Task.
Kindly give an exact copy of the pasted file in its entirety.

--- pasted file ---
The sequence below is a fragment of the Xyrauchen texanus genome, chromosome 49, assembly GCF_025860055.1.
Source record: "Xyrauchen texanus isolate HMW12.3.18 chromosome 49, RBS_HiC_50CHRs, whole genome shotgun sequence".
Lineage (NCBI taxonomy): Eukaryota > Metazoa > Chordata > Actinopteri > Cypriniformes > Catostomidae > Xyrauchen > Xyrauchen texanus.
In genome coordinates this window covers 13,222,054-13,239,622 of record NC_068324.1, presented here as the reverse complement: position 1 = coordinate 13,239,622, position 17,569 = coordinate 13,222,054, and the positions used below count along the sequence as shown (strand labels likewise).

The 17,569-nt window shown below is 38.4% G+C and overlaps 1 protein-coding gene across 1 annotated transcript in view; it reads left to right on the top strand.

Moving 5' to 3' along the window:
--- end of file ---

The sequence below is a fragment of the Xyrauchen texanus genome, chromosome 49, assembly GCF_025860055.1.
Source record: "Xyrauchen texanus isolate HMW12.3.18 chromosome 49, RBS_HiC_50CHRs, whole genome shotgun sequence".
Lineage (NCBI taxonomy): Eukaryota > Metazoa > Chordata > Actinopteri > Cypriniformes > Catostomidae > Xyrauchen > Xyrauchen texanus.
In genome coordinates this window covers 13,222,054-13,239,622 of record NC_068324.1, presented here as the reverse complement: position 1 = coordinate 13,239,622, position 17,569 = coordinate 13,222,054, and the positions used below count along the sequence as shown (strand labels likewise).

The 17,569-nt window shown below is 38.4% G+C and overlaps 1 protein-coding gene across 1 annotated transcript in view; it reads left to right on the top strand.

Moving 5' to 3' along the window: